The association agreement between Ukraine and the EU is considered too little, too late for some of the Ukrainians who took part in the Independence Square rallies in Kyiv.
Poet and activist, Maria Dragina, was among the first people to come out in protest when the Ukrainian government initially decided to freeze negotiations last November.
“The fact that we signed the association agreement doesn’t mean victory for us,” she said. “Victory comes hand-in-hand with a feeling of safety. When our borders are secured, when people are safe – in Crimea, in the east of Ukraine and throughout the whole country.”
Maria told us the mere signing of a treaty, which could have been agreed upon in November, is not adequate compensation for more than one hundred protest-related deaths in Ukraine, the occupation of Crimea and the hundreds of missing people.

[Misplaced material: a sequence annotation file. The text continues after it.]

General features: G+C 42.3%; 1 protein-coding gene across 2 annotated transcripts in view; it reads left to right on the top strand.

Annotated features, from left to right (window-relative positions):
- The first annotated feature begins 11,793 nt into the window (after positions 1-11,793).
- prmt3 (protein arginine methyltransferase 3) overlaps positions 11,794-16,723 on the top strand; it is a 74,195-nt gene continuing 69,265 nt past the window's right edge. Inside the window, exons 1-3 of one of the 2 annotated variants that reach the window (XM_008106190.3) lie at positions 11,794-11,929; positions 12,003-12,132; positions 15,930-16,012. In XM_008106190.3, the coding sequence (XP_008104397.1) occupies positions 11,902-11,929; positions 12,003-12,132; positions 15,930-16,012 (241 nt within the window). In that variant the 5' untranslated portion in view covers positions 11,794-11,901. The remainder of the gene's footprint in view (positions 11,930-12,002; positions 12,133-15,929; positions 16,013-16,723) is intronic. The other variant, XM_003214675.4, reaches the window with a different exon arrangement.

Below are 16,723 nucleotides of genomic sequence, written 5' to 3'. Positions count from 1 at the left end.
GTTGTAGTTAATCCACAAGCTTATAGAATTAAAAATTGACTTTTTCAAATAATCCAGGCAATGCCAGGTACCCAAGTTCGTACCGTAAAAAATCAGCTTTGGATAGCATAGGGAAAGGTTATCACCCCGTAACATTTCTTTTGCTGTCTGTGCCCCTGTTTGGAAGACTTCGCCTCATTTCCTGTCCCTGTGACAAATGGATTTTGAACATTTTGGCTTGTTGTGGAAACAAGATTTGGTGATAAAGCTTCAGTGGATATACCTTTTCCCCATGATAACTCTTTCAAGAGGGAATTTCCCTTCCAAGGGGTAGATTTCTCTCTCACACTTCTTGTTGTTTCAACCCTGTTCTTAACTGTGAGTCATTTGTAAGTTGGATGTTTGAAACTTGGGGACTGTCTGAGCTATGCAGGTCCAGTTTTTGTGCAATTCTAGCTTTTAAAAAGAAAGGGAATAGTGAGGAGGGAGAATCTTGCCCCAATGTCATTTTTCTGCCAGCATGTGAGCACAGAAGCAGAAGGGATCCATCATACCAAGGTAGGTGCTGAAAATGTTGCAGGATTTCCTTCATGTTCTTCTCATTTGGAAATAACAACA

Still, she believes it is a turning point for Ukraine.
Euronews also spoke to ‘Centre UA’, one of the leading NGOs in Ukraine for promoting transparency among its politicians.
“At the moment, we shouldn’t judge our government on whether or not they lead us to prosperity and reconciliation,” said Svitlana Zalishchuk. “Instead, we must keep in mind three very serious factors: firstly is war with Russia, secondly destabilisation in the region and thirdly an economic crisis. “
Svitlana told us she believes presidential and parliamentary elections will be paramount to ensuring a united Ukraine and giving real reforms a chance to take root.
Presidential elections are currently scheduled for late May, while there is no set date to vote in an official parliament.